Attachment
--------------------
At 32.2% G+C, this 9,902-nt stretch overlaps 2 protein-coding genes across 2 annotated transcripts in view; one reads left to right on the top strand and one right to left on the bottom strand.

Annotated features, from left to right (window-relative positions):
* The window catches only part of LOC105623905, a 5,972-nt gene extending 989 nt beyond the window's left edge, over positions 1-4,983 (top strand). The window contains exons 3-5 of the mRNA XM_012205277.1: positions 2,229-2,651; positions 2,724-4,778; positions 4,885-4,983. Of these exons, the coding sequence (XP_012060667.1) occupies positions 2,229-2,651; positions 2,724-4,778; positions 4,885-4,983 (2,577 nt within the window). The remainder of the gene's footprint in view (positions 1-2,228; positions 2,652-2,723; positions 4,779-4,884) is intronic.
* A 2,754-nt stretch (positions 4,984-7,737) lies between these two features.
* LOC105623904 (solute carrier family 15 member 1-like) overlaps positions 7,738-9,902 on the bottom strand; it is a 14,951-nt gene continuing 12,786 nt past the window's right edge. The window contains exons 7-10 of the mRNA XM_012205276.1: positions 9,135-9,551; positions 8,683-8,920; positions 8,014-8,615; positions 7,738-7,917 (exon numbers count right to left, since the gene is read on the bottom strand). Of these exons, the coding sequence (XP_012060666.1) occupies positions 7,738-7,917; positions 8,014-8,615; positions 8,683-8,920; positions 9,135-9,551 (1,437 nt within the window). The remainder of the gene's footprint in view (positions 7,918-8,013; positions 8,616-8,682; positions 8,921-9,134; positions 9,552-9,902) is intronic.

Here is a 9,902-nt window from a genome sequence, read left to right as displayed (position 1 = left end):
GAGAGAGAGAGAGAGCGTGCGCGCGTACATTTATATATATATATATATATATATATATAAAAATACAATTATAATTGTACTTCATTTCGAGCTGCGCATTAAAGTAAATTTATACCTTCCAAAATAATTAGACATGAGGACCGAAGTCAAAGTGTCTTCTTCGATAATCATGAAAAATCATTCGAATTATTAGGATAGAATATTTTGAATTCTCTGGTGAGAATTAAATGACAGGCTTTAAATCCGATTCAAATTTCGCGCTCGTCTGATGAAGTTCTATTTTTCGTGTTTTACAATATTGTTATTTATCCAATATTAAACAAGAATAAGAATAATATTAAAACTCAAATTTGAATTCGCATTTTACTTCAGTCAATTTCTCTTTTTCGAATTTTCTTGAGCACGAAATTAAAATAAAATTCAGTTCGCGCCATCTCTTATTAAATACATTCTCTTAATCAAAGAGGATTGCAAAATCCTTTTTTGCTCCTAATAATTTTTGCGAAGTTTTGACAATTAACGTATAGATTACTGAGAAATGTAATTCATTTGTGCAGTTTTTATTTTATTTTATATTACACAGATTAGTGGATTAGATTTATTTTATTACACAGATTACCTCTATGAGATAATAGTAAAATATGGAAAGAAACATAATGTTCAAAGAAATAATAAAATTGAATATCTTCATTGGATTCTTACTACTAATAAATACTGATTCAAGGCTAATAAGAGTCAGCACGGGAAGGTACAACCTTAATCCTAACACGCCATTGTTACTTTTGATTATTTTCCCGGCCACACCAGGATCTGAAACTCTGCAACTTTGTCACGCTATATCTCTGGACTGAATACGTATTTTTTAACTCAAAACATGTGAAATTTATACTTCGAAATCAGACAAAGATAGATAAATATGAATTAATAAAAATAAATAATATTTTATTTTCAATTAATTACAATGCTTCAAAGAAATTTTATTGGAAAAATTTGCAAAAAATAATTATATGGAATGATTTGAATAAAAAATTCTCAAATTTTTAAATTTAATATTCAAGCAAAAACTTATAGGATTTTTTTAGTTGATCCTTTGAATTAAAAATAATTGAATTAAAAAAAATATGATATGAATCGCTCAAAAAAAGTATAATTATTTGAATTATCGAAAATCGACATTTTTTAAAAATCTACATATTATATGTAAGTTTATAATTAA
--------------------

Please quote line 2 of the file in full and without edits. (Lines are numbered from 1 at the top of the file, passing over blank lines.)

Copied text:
Annotated features, from left to right (window-relative positions):